Perception - a current buzz word Indian fans need to move away from

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Perception - a current buzz word Indian fans need to move away from

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Bastab K Parida


In the modern-day world, pre-conceived notions, however wrong, matter as much as the staggering reality. Even though the person in front of you faces thousands of obstacles on his way to glory that would cement his legacy, it makes way for a very little introspection for the outsiders.

Here is how it comes to the effect in the Indian cricket recently. 

After the formalities of Border-Gavaskar Trophy celebration was done, many on Twitter said that Australia could have won the series if Steve Smith and David Warner were available and this Indian win doesn’t hold any value for Indian cricket because it came against an outfit that is bruised, depleted and also, disgraced. Then another person from the team management came ahead, with full of pomposity and pride, said that "those who are firing the blanks would go away like a tracer bullet within no time. This win is as big as the “1983 World Cup win and 1985 World Championship success”. There was an eerily silence in the room with one person looking at the other, with full of surprise on their faces. Twitter, again, went crazy, with opinions dividing for both sides. In the world of perception, facts went for a toss.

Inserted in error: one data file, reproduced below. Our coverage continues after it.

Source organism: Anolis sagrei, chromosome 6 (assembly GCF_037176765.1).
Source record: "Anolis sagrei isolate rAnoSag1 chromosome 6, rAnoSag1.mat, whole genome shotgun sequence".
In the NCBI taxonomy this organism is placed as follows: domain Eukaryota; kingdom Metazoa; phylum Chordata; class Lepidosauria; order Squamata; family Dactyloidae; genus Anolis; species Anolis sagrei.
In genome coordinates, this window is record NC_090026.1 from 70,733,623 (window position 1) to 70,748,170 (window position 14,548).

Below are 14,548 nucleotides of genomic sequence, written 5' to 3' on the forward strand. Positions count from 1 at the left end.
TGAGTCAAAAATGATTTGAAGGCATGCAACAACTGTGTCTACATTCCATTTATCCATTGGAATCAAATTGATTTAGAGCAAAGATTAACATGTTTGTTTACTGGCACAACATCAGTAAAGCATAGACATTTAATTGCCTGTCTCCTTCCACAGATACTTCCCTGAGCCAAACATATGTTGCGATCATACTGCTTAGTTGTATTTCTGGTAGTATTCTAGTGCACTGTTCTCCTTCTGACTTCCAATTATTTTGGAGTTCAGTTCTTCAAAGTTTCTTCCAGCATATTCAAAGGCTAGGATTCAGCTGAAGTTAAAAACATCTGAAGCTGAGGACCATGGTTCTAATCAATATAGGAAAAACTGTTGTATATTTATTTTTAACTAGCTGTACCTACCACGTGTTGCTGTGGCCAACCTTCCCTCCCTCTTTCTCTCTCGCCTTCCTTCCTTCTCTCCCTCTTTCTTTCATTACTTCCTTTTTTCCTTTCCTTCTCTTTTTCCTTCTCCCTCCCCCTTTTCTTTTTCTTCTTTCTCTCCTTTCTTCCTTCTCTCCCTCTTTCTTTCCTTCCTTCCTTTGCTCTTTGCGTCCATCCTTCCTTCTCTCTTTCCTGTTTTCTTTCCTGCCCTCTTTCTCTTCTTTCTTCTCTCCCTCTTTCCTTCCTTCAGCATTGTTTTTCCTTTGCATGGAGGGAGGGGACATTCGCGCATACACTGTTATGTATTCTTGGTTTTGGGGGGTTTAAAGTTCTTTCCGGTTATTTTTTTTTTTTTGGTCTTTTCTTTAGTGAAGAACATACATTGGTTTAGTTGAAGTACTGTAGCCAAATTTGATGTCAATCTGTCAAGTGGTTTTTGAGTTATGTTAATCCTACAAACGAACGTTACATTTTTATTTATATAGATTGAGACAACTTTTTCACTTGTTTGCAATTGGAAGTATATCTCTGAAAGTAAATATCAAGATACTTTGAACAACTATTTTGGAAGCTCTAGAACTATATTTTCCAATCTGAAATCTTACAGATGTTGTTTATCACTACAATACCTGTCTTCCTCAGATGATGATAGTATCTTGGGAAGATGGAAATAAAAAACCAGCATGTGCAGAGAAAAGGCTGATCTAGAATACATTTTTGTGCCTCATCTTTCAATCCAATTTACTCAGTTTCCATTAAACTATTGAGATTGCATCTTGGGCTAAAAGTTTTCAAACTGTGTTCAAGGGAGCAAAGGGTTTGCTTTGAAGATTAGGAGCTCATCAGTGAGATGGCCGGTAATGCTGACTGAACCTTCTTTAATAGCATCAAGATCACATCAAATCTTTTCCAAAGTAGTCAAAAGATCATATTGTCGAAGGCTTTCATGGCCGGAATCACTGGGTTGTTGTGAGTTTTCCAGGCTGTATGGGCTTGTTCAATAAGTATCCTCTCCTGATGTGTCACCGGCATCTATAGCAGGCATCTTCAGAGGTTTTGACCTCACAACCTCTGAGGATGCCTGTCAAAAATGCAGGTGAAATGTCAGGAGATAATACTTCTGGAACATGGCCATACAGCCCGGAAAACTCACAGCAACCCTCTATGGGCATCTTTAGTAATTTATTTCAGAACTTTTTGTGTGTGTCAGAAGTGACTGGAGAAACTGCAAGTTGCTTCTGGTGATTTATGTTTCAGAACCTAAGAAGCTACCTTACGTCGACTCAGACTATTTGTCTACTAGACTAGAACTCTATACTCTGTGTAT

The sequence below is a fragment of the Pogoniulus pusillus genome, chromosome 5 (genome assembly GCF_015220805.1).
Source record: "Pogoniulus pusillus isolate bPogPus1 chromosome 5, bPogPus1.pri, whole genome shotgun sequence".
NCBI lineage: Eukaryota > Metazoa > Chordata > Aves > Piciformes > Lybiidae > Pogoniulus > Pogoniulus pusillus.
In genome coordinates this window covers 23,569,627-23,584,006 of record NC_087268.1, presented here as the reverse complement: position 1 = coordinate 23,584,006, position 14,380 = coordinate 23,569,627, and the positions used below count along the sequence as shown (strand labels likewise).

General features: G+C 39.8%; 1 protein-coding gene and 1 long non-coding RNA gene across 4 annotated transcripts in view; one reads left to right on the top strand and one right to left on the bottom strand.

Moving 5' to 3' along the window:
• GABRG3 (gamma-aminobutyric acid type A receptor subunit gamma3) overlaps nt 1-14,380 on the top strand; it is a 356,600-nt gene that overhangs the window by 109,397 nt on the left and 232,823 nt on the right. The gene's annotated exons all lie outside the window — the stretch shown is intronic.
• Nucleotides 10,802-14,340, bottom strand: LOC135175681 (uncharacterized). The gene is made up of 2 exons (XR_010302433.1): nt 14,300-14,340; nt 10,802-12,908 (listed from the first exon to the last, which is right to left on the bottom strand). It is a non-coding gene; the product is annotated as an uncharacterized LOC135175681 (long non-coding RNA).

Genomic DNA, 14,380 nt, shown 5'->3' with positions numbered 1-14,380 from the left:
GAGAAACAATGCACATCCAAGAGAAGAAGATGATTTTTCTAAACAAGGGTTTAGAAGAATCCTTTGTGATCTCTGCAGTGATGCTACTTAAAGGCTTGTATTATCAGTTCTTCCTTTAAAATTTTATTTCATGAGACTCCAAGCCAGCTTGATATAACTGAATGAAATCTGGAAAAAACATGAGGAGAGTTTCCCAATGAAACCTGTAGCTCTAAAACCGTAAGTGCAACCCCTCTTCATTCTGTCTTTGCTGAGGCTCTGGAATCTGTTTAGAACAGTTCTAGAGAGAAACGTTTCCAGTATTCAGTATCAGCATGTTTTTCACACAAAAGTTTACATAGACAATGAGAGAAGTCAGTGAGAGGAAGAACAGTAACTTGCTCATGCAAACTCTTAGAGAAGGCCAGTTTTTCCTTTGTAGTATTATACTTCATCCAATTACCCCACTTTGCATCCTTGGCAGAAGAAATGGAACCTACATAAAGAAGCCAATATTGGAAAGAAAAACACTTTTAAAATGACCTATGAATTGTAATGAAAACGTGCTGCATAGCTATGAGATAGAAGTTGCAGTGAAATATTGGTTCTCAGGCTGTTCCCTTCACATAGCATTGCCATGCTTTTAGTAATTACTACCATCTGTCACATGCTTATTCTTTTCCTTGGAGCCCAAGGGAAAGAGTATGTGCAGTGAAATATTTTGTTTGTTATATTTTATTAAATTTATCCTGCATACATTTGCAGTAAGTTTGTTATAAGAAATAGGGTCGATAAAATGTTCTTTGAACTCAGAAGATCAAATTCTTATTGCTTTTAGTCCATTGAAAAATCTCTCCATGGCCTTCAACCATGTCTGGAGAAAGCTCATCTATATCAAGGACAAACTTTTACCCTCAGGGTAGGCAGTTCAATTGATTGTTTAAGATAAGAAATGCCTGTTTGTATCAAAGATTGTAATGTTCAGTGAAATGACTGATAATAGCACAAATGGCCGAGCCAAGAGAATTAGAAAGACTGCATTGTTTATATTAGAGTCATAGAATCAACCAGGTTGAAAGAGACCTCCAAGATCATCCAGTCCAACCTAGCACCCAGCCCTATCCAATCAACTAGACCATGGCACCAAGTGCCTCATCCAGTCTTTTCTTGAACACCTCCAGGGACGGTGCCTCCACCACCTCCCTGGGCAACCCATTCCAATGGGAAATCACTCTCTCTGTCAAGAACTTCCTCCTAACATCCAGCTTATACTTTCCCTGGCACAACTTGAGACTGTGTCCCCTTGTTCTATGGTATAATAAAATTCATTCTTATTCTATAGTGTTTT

Indian cricket fans, for long, have been as mysterious as was humanly possible. No one quite knows what they actually want - to win or to behave, to win against Australia or to win against an Australian side with Steve Smith and David Warner in it. As I said in the beginning, perception decoded everything. Literally everything in the Indian milieu.